AFSCME pay protests disrupt UCLA

The American Federation of State, County and Municipal Employees has rejected the newest offer by the University of California bargaining committee, which would have provided a $16 million wage increase for 11,000 patient care technical employees represented by the union.

A UC-issued press release stated that this offer would have raised the “average systemwide pay-rate” for the employees to $20.75 an hour. But Lakesha Harrison, the president of AFSCME Local 3299, said that the raises, stretched over 20,000 workers would only guarantee an approximate 40-cent raise across the board for the union members.

“They’re factoring in the registered nurses who are not in the union and get paid $30 to $40 an hour, and that’s how they can come up with an average of $20.75,” Harrison said.

“It’s disrespectful and a slap in the face. ... We still have people collecting cans to support their families. All we’re asking for is a living wage.”

Harrison added that the union was still demanding a $15 minimum wage for AFSCME workers to be level with other institutions, such as Kaiser Permanente and various community colleges.

“We want to see the $15 minimum instituted immediately. We want also want protection, such as a step system, to prevent (the UC) from taking away our wages over time,” Harrison said.

Other members of AFSCME Local 3299 expressed concern over issues such as high staff turnover, rising parking fees, deficient health care, and small pension.

Ricardo Lopez, a senior patient escort at the UCLA Medical Center in Westwood, said that his department suffers the highest rate of turnover.

“The job is hard ­– we do technical support, the lift team’s job, and many of our workers suffer injuries,” he said.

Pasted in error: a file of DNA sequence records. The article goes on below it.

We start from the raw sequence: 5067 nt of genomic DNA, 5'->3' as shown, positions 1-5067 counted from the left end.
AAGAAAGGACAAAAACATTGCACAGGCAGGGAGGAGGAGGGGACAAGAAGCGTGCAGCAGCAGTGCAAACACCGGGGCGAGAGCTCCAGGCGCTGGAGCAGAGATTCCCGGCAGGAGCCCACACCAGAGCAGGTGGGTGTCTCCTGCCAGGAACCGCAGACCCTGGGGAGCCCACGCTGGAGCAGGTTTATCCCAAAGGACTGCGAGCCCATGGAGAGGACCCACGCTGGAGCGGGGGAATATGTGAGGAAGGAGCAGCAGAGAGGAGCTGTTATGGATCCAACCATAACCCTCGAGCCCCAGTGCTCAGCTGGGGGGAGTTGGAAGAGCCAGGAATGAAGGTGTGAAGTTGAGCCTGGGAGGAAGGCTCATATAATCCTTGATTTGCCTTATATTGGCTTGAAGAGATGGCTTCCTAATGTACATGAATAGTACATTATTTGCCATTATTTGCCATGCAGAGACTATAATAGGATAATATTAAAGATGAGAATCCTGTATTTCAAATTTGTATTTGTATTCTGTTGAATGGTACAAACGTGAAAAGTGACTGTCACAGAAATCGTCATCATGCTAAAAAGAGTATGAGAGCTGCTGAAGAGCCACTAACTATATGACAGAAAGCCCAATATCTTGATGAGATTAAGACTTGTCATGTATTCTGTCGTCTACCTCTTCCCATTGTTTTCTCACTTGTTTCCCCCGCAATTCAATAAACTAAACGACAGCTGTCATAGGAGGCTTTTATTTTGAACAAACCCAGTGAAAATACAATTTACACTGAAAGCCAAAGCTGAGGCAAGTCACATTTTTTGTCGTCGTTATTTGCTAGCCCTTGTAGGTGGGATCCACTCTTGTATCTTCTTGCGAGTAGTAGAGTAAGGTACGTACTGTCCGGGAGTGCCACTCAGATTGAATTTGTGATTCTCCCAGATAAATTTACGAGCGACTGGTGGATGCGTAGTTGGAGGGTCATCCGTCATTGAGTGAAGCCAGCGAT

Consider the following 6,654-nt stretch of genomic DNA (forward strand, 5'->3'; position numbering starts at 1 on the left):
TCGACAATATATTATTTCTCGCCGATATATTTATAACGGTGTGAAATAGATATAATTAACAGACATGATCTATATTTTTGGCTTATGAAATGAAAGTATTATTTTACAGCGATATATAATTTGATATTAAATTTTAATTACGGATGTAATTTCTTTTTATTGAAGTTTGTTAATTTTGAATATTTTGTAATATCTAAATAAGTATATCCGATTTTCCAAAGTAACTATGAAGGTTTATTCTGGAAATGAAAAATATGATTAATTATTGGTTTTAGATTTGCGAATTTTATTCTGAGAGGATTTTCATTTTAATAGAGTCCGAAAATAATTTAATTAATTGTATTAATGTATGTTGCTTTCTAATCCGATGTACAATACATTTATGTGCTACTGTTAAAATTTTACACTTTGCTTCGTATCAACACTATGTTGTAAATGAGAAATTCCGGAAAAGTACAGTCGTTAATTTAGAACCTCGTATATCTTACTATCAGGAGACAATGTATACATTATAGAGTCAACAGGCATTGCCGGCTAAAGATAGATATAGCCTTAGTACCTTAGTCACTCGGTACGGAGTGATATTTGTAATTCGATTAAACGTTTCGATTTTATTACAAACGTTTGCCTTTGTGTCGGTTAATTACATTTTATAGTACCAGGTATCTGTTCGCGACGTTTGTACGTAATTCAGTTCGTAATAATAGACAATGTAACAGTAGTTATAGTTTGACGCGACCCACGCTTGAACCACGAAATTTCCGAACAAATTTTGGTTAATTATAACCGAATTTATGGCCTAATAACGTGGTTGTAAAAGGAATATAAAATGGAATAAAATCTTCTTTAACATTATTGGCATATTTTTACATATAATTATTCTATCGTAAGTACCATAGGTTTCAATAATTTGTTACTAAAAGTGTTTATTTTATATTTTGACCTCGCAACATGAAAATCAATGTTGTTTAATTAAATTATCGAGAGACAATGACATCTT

Lopez, who is paid $11.80 an hour for his services, said that for every 3 percent raise the UC offers the workers, parking fees and cafeteria food are raised as well.

“What’s next? Will we take the bus to work? Half of our paycheck goes into food and parking,” Lopez said.

Other union members, responding to the $2.8 million offered to the 9,000 service sector employees, said they felt the UC was trying to divide the service workers and the patient care workers by providing such differences in contract amounts.

But Nicole Savickas, coordinator for human resources and labor relations at the UC Office of the President, said that money for the service sector employees is allocated by the state, not the university.

Savickas added that a systemwide effort had taken place to provide the proposed $16 million increase for AFSCME.

“If they accepted the $16 million, we would still be in mediation. Parking rates are frozen, which is a good thing for AFSCME,” Savickas said.

She added that although the union and the UC had not reached an agreement regarding retirement, health care for the workers had been taken care of for 2008 during December 2007, and had been decreased as a result.

Savickas said that one of the concerns of the UC was extending the duration of the contract.

“I think we’ve been flexible with the duration. We’ve been offering contract extensions with the wage increases. One of our proposals was a three-year contract,” Savickas said.

Savickas said that as of Feb. 26, mediation between the union and the UC will go into fact-finding.


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